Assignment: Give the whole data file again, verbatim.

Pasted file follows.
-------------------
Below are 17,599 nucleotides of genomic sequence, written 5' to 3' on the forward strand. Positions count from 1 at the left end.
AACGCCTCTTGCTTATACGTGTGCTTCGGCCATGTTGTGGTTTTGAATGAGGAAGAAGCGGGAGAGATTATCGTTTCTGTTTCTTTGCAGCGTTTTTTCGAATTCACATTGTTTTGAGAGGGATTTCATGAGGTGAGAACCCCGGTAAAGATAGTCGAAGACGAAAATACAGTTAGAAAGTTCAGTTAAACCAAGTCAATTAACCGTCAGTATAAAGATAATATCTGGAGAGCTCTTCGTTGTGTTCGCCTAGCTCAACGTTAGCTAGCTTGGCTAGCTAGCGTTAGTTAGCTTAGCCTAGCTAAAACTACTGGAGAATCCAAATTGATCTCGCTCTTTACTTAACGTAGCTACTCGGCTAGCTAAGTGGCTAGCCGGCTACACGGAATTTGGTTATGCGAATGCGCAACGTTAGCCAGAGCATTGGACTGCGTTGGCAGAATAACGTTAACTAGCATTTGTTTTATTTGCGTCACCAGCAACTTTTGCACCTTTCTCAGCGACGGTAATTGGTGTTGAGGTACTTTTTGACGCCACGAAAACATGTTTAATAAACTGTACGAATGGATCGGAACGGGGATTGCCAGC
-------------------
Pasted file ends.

Below are 17,599 nucleotides of genomic sequence, written 5' to 3' on the forward strand. Positions count from 1 at the left end.
AACGCCTCTTGCTTATACGTGTGCTTCGGCCATGTTGTGGTTTTGAATGAGGAAGAAGCGGGAGAGATTATCGTTTCTGTTTCTTTGCAGCGTTTTTTCGAATTCACATTGTTTTGAGAGGGATTTCATGAGGTGAGAACCCCGGTAAAGATAGTCGAAGACGAAAATACAGTTAGAAAGTTCAGTTAAACCAAGTCAATTAACCGTCAGTATAAAGATAATATCTGGAGAGCTCTTCGTTGTGTTCGCCTAGCTCAACGTTAGCTAGCTTGGCTAGCTAGCGTTAGTTAGCTTAGCCTAGCTAAAACTACTGGAGAATCCAAATTGATCTCGCTCTTTACTTAACGTAGCTACTCGGCTAGCTAAGTGGCTAGCCGGCTACACGGAATTTGGTTATGCGAATGCGCAACGTTAGCCAGAGCATTGGACTGCGTTGGCAGAATAACGTTAACTAGCATTTGTTTTATTTGCGTCACCAGCAACTTTTGCACCTTTCTCAGCGACGGTAATTGGTGTTGAGGTACTTTTTGACGCCACGAAAACATGTTTAATAAACTGTACGAATGGATCGGAACGGGGATTGCCAGC